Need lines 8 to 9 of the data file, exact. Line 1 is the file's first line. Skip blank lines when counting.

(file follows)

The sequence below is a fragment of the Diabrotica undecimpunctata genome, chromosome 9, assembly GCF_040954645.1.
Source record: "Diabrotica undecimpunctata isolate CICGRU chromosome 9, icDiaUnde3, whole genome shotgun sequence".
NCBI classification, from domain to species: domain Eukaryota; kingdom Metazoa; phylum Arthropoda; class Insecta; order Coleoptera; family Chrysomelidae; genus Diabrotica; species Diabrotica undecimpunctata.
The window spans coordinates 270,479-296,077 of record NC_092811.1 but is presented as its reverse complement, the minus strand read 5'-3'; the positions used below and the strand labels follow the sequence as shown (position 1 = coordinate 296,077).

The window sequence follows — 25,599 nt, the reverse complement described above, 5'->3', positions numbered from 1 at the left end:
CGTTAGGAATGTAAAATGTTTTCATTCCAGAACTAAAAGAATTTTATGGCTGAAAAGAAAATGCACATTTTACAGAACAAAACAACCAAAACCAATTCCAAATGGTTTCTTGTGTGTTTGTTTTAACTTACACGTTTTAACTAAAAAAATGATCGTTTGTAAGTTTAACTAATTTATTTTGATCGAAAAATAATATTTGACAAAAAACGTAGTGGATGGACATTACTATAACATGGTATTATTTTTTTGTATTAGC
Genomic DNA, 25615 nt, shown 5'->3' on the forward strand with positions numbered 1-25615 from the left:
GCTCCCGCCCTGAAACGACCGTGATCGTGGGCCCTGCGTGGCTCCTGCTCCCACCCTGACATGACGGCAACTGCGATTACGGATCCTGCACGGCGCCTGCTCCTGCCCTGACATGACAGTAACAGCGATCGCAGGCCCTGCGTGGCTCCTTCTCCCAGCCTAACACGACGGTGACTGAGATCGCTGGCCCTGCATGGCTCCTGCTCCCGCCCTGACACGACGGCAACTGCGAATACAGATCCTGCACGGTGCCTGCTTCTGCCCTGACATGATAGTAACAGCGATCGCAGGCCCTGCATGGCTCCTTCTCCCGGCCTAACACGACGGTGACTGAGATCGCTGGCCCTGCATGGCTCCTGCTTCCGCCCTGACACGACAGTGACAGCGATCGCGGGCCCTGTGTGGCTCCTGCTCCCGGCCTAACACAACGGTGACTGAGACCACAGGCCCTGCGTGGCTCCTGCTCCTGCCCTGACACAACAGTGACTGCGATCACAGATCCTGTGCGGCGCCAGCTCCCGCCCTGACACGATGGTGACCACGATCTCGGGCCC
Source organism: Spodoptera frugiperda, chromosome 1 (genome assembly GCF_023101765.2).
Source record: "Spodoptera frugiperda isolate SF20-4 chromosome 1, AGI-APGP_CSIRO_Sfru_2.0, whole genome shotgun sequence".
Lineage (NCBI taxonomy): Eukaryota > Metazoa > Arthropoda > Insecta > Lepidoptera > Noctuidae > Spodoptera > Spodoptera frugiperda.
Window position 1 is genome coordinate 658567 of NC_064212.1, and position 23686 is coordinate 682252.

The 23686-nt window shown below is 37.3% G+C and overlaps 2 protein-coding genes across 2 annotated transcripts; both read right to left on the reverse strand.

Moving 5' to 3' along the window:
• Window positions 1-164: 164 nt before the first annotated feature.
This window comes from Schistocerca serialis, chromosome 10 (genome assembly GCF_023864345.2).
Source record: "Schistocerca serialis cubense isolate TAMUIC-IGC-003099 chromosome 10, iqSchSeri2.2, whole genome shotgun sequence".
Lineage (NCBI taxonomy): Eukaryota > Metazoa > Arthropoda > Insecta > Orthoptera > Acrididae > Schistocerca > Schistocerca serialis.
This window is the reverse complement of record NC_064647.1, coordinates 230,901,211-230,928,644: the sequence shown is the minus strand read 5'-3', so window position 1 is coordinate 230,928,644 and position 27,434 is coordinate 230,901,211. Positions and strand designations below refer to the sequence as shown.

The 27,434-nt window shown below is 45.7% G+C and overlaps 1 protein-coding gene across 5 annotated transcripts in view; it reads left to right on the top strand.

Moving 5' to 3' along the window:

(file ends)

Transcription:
GCTCCCGCCCTGAAACGACCGTGATCGTGGGCCCTGCGTGGCTCCTGCTCCCACCCTGACATGACGGCAACTGCGATTACGGATCCTGCACGGCGCCTGCTCCTGCCCTGACATGACAGTAACAGCGATCGCAGGCCCTGCGTGGCTCCTTCTCCCAGCCTAACACGACGGTGACTGAGATCGCTGGCCCTGCATGGCTCCTGCTCCCGCCCTGACACGACGGCAACTGCGAATACAGATCCTGCACGGTGCCTGCTTCTGCCCTGACATGATAGTAACAGCGATCGCAGGCCCTGCATGGCTCCTTCTCCCGGCCTAACACGACGGTGACTGAGATCGCTGGCCCTGCATGGCTCCTGCTTCCGCCCTGACACGACAGTGACAGCGATCGCGGGCCCTGTGTGGCTCCTGCTCCCGGCCTAACACAACGGTGACTGAGACCACAGGCCCTGCGTGGCTCCTGCTCCTGCCCTGACACAACAGTGACTGCGATCACAGATCCTGTGCGGCGCCAGCTCCCGCCCTGACACGATGGTGACCACGATCTCGGGCCC
Source organism: Spodoptera frugiperda, chromosome 1 (genome assembly GCF_023101765.2).